Tag Archives: uptime

Average CRL size and download time

The other day I had a great conversation with Robert Duncan over at Netcraft, he showed me some reports they have made public about CRL and OCSP performance and uptime.

One thing that I have been meaning to do is to look at average CRL size across the various CAs in a more formal way I just never got around to doing it; conveniently one of the Netcraft reports though included a column for CRL size. So while I was waiting for a meeting to start I decided to figure out what the average sizes were; I focused my efforts on the same CAs I include in the revocation report, this is what I came up with:


CA Average CRL Size(K) CRL Download Time @ 56k (s)
Entrust 512.33 74.95
Verisign 200.04 29.26
GoDaddy 173.79 25.42
Comodo 120.75 17.66
Cybertrust/Verizon 75.00 10.97
DigiCert 21.66 3.17
GlobalSign 21.25 3.11
Certum 20.00 2.93
StartSSL 9.40 1.38
TrendMicro 1.00 0.15


From this we can derive two charts one for size and another for download time at 56k (about 6% of internet users as of 2010):

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I overlaid the red line at 10s because that is the timeout that most clients use to indicate when they will give up trying to download, some clients will continue trying in the background so that the next request would have the CRL already cached for the next call.

This threshold is very generous, after all what user is going to hang around for 10 seconds while a CRL is downloaded? This gets worse though the average chain is greater than 3 certificates per chain, two that need to have their status checked :/.

This is one of the reasons we have soft-fail revocation checking, until the Baseline Requirements were published inclusion of OCSP references was not mandatory and not every CA was managing their CRLs to be downloadable within that 10 second threshold.

There are a few ways CAs can manage their CRL sizes, one of the most common is simply roll new intermediate CAs when the CRL size gets unmanageable.

There is something you should understand about the data in the above charts; just because a CRL is published doesn’t mean it represents active certificates – this is one of the reasons I had put of doing this exercise because I wanted to exclude that case by cross-referencing the signing CA with crawler data to see if active certificates were associated with each CRL.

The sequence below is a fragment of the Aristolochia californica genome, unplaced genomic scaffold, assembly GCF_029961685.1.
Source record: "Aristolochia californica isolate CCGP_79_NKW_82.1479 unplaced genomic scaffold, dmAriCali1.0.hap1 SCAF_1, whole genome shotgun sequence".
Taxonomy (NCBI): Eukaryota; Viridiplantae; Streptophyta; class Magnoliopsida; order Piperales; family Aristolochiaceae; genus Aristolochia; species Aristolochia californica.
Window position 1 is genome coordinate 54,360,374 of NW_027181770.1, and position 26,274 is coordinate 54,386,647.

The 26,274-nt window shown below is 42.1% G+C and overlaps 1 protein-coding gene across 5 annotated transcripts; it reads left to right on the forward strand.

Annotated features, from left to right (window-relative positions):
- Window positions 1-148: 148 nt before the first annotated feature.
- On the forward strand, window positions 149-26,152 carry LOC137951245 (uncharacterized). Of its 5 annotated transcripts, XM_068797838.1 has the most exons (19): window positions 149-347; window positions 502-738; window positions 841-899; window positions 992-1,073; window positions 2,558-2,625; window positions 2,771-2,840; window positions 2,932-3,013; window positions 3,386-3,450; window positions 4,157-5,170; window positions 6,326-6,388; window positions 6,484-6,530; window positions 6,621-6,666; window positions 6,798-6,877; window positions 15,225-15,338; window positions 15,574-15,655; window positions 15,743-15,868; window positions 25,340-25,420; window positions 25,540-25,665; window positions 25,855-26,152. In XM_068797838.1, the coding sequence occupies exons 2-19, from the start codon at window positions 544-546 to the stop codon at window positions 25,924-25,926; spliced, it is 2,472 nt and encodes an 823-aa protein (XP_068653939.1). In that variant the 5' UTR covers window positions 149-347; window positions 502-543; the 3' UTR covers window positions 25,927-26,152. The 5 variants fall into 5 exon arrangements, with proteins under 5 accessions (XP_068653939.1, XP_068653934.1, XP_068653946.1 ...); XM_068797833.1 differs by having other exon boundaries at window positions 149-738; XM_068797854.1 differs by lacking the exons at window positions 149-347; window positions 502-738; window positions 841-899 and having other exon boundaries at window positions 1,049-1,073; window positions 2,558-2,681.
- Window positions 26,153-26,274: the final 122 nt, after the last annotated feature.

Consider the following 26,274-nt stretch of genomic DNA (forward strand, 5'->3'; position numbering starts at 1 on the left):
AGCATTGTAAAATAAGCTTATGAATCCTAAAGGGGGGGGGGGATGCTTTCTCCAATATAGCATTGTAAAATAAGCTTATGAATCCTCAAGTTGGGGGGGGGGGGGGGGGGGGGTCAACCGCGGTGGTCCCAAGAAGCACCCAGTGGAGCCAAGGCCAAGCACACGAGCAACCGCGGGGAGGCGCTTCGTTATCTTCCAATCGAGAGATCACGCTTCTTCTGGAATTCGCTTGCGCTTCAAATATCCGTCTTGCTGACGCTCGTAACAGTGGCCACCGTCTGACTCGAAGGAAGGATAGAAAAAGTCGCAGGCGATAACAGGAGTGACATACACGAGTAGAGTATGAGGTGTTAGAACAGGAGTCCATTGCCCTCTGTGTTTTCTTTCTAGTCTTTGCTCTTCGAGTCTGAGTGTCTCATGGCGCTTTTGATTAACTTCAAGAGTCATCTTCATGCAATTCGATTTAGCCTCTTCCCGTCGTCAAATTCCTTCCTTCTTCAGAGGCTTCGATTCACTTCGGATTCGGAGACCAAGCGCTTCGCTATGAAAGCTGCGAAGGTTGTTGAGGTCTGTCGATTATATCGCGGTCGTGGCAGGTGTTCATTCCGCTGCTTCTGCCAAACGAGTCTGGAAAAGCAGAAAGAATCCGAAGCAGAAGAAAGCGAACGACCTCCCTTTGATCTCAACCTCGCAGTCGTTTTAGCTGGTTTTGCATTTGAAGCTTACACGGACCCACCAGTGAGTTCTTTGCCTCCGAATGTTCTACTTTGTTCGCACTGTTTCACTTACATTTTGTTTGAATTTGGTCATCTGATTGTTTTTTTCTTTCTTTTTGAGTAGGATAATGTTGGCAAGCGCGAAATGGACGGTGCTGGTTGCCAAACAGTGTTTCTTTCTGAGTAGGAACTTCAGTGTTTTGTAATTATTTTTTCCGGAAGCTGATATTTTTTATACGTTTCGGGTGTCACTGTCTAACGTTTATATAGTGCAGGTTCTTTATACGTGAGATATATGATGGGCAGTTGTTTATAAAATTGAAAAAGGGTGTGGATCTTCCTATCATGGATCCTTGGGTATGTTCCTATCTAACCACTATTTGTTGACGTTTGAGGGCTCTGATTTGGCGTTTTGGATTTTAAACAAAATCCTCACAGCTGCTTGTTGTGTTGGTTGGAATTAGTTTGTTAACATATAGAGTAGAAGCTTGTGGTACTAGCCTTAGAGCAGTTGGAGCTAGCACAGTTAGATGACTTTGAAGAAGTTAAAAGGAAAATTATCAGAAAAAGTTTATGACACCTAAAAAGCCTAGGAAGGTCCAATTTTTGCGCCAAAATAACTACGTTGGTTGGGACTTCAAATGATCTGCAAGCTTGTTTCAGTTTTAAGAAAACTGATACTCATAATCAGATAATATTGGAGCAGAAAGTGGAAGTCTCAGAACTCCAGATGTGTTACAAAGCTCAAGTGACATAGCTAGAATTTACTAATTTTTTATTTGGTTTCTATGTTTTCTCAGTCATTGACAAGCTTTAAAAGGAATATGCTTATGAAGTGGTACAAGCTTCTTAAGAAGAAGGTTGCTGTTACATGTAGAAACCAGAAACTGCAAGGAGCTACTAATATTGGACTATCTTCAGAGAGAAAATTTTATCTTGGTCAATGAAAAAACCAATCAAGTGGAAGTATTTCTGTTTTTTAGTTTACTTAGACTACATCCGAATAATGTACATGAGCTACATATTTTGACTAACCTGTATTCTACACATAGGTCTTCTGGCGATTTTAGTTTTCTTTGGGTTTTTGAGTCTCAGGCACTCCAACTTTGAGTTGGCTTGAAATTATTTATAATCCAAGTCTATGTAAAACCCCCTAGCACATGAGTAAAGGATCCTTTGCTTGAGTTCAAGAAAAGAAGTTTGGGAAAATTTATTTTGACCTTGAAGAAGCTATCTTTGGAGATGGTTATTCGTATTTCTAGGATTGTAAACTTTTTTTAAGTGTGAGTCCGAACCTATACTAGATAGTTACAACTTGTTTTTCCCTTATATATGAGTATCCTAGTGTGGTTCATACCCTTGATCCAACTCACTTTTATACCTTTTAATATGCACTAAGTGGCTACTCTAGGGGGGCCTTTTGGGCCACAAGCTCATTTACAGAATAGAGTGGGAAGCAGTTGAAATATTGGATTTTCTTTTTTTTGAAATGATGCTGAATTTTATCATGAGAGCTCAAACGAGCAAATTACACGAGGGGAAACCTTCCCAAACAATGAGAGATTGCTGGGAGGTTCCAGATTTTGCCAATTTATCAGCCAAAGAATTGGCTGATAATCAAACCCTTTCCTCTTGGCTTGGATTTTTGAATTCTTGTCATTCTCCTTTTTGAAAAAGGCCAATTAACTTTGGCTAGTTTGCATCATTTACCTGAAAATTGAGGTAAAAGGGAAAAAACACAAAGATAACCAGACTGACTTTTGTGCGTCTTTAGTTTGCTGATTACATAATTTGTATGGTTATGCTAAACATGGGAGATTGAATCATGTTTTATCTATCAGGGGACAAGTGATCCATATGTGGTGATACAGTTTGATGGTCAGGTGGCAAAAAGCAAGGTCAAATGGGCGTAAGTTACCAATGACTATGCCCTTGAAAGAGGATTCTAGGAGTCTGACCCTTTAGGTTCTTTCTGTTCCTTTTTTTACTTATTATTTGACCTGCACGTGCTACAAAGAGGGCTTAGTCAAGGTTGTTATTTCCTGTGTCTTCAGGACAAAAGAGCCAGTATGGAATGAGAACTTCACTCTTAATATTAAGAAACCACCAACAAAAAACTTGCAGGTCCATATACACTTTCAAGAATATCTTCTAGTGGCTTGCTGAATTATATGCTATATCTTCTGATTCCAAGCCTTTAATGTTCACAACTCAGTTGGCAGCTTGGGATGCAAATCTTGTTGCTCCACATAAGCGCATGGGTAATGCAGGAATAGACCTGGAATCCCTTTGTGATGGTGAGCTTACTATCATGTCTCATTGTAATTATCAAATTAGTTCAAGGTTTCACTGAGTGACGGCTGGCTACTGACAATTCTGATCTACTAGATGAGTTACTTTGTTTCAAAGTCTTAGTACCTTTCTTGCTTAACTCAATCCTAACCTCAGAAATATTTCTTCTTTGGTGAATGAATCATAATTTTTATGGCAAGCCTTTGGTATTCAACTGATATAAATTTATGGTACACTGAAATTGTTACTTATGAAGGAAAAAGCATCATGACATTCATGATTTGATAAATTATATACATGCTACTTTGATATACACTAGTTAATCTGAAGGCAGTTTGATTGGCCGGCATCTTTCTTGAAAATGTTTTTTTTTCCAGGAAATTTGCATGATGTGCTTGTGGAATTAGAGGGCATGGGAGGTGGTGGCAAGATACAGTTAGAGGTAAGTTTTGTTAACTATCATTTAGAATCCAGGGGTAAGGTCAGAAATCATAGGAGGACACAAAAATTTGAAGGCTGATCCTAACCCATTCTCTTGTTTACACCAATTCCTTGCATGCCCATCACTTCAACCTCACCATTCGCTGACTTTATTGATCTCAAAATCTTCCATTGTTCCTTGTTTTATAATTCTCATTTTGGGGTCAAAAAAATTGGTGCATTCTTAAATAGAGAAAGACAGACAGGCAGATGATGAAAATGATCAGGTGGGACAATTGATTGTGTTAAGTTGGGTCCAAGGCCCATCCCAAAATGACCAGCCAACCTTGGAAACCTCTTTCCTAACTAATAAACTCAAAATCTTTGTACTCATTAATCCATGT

This would exclude the cases where a CA was taken out of operation and all of the associated certificates were revoked as a precautionary exercise – this can happen.

So why did I bother posting this then? It’s just a nice illustration as to why we cannot generally rely on CRLs as a form of revocation checking. In-fact this is very likely why some browsers do not bother trying to download CRLs.

All posts like this should end with a call to action (I need to do better about doing that), in this case I would say it is for CAs to review their revocation practices and how they make certificate status available to ensure it’s available in a fast and reliable manner.

A look at revocation repository uptime

It is no secret that in the last two months GlobalSign was affected by outages at relating to our use of CloudFlare. I won’t go into the specifics behind those outages because the CloudFlare team does a great job of documenting their outages as well as working to make sure the mistakes of the past do not reoccur. With that said we have been working closely with CloudFlare to ensure that our services are better isolated from their other customers and to optimize their network for the traffic our services generate.

I should add that I have a ton of faith in the CloudFlare team, these guys are knowledgeable, incredibly hard working and very self critical — I consider them great partners.

When looking at these events it is important to look at them holistically; for example one of the outages was a result of mitigating what has been called the largest publically announced DDOS in the history of the Internet.

While no downtime is acceptable and I am embarrassed we have had any downtime it’s also important to look at the positives that come from these events, for one we have had an opportunity to test our mitigations for such events and improve them so that in the future we can withstand even larger such attacks.

Additionally it’s also useful to look the actual uptime these services have had and to give those numbers some context look at them next to one of our peers. Thankfully I have this data as a result of the revocation report which tracks performance and uptime from 21 different network worldwide perspectives every minute.

For 05/2012-12/2012 we see:

Service Uptime(%) Avg(ms)
GlobalSign/AlphaSSL OCSP 100.00 101.29
VeriSign/Symantec/Thawte/GeoTrust/Trustcenter OCSP 99.92 319.40
GlobalSign/AlphaSSL CRL 100 96.86
VeriSign/Symantec/Thawte/GeoTrust/Trustcenter CRL 99.97 311.42


For 01/2013 to 04/2013 we see:

Service Uptime(%) Avg(ms)
GlobalSign/AlphaSSL OCSP 99.98 76.44
VeriSign/Symantec/Thawte/GeoTrust/Trustcenter OCSP 99.85 302.88
GlobalSign/AlphaSSL CRL 99.98 76.44
VeriSign/Symantec/Thawte/GeoTrust/Trustcenter CRL 99.22 296.97

NOTE:  Symantec operates several different infrastructures – which one you hit is dependent on which brand you buy from and some cases which product you buy. We operate only two brands which share the same infrastructure. I averaged the results for each of their brands together to create these two tables. If you want to see the independent numbers see the Excel document linked to this post.


As you can see no one is perfect; I don’t share this to say our downtime is acceptable because it is not, but instead I want to make it clear this is data we track and use to improve our services and to make it clear what the impact really was.

By the way if you want to see the data I used in the above computation you can download these spreadsheets.